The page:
Earlier this month, in the battle for public opinion over which diet is best, low-carb or low-fat, the latter suffered a major defeat. A recent study out of Tulane University found that law-carb diets are better for losing weight and protecting against heart disease, setting the blogosphere afire with this latest news.
The study, whose results were published in the Annals of Internal Medicine, followed 148 obese patients who were randomly assigned either a low-carb diet (40 grams of digestible carbs a day) or low-fat (30 percent of daily calories from fat) for a year. The dieters were given no strict calorie or exercise guidelines.
After a year, the low-carb group lost an average of 7.7 pounds more than the low-fat group. The blood levels of certain fats that are predictors of heart disease risk also improved more in the low-carb group. While low-density lipoprotein cholesterol for both groups were about the same, the low-carb group saw a spike in so-called “good” HDL cholesterol and a decline in the ratio of bad to good cholesterol.
Dr. Lydia Bazzano, lead author, said the study was significant because it challenged the perception that low-fat diets are better for preventing heart disease. “Over the years, the message has always been to go low-fat,” Bazzano said. “Yet we found those on a low-carb diet had significantly greater decreases in estimated 10-year risk for heart disease after 6 and 12 months than the low-fat group.”
So does this mean you can start eating ribs round the clock? Not exactly.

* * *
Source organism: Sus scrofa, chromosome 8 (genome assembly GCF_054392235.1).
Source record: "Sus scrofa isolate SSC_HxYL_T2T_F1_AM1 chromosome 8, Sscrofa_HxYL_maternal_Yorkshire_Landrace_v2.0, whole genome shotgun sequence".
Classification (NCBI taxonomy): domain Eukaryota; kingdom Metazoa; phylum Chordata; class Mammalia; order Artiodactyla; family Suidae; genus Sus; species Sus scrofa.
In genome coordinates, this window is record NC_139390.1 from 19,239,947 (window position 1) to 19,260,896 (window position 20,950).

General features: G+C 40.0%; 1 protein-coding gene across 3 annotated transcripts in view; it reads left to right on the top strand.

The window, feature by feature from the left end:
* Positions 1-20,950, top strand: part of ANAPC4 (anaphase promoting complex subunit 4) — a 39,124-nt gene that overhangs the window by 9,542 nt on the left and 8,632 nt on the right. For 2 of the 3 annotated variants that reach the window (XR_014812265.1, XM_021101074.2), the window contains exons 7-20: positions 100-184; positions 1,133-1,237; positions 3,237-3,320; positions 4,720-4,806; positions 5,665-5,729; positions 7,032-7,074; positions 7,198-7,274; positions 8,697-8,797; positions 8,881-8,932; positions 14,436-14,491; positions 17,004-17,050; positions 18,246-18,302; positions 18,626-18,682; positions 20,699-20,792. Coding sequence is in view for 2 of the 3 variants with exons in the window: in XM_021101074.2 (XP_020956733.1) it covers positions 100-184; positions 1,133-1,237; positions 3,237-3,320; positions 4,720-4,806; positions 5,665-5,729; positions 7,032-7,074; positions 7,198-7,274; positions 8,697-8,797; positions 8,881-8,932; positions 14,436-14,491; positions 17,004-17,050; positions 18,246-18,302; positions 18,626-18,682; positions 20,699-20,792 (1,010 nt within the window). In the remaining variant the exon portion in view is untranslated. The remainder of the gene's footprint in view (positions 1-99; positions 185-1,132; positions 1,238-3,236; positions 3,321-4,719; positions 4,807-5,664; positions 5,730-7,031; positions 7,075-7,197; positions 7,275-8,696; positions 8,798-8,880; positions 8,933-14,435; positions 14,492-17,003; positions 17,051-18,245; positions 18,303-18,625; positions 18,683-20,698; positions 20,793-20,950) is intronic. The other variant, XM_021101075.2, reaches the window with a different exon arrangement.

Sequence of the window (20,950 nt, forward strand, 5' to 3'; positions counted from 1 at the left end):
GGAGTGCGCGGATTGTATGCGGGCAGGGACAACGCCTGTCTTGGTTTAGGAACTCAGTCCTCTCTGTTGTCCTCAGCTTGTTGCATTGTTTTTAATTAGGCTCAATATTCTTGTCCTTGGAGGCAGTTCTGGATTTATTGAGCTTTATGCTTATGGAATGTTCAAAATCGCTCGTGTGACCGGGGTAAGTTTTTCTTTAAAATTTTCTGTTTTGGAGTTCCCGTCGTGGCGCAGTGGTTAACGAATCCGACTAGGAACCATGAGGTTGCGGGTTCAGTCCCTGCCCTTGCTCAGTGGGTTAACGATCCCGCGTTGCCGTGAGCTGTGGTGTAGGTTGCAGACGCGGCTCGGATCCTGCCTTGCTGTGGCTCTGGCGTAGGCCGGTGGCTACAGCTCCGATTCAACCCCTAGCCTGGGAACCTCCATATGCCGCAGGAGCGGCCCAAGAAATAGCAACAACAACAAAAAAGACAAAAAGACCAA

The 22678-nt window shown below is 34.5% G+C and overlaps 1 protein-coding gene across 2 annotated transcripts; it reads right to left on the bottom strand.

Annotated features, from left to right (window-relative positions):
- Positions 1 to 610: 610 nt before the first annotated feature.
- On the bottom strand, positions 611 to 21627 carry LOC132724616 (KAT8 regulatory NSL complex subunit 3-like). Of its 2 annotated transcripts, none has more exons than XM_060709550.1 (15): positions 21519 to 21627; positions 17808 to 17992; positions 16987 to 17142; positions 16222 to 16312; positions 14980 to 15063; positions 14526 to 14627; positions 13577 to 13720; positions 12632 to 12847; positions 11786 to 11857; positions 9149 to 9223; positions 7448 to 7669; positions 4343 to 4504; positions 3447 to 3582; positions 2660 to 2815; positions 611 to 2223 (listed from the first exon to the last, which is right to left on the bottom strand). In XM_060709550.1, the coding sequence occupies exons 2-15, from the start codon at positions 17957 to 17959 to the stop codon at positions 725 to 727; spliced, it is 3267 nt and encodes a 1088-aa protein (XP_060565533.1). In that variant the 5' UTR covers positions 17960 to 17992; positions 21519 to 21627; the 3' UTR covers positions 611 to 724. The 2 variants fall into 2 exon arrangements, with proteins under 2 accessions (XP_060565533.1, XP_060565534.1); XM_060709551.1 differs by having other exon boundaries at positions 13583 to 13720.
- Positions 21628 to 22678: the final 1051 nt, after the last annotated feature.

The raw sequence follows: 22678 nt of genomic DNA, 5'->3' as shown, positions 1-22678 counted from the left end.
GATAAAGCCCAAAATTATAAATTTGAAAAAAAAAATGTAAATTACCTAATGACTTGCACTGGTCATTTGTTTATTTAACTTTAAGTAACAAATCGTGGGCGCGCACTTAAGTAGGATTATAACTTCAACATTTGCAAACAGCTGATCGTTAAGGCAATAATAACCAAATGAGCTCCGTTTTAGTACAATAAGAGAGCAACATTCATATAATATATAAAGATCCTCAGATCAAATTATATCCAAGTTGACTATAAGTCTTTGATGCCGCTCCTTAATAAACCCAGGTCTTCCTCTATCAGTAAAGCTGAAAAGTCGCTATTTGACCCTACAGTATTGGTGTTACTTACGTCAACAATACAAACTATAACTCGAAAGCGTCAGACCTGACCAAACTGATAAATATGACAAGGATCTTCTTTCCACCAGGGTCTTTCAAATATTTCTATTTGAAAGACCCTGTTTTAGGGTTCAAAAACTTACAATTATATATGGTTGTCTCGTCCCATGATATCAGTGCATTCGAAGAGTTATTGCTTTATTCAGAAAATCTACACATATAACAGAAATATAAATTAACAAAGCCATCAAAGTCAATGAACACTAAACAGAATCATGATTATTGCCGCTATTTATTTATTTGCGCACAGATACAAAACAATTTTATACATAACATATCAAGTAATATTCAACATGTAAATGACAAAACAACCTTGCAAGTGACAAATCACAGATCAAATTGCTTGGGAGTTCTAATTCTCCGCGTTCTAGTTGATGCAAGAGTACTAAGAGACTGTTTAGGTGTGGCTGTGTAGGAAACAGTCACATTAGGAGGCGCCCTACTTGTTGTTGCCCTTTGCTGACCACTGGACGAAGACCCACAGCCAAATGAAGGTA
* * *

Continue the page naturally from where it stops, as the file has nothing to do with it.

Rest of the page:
In my opinion, what the report illuminated was how a cursory review of a study by the media can lead to confusion among the masses—especially among those of us overwhelmed by the constant stream of information concerning how to lose weight and eat healthier.
On closer inspection, the results appeared more common sense than ground-breaking. For starters, in the low-carb group, 41 percent of the fat participants consumed came from healthy monosaturated fats and polyunsaturated fats (e.g. olive oil) and only 13 percent came from saturated fat. So no binging on cheesesteaks and burgers (without the bread), but maybe allow for previously taboo walnuts and/or avocados.
Understanding the guidelines that the low-fat dieters were prescribed during the course of the study is equally important. Neal Barnard, M.D. president of Physicians Committee for Responsible Medicine, wrote in a HuffPo article under the low-fat diet:
Someone following this definition could consume a McDonald’s fruit-and-yogurt parfait with granola and a strawberry banana smoothie for breakfast, a grilled-chicken ranch BLT sandwich and a large Coke for lunch, and a double cheeseburger with a large Coke for dinner. In fact, one could consume nearly double the total amount of fat in all of these foods and still stay within what this study calls a “low-fat” diet.
So what does all of this mean for the Jane dieter trying to lose weight, eat healthy, and prevent heart disease? I think Frank Hu, a nutrition researcher from Harvard School of Public Health said it best in a USA Today article:
“It’s possible to have a healthy low-fat diet, one rich in fruits, vegetables, nuts, legumes, and whole grains, but not loaded with sugar and white bread, and also possible to have a healthy low-carb diet, one not loaded with bacon and sausage,” he said. “What matters most is that the individual can stick to the diet over the long term”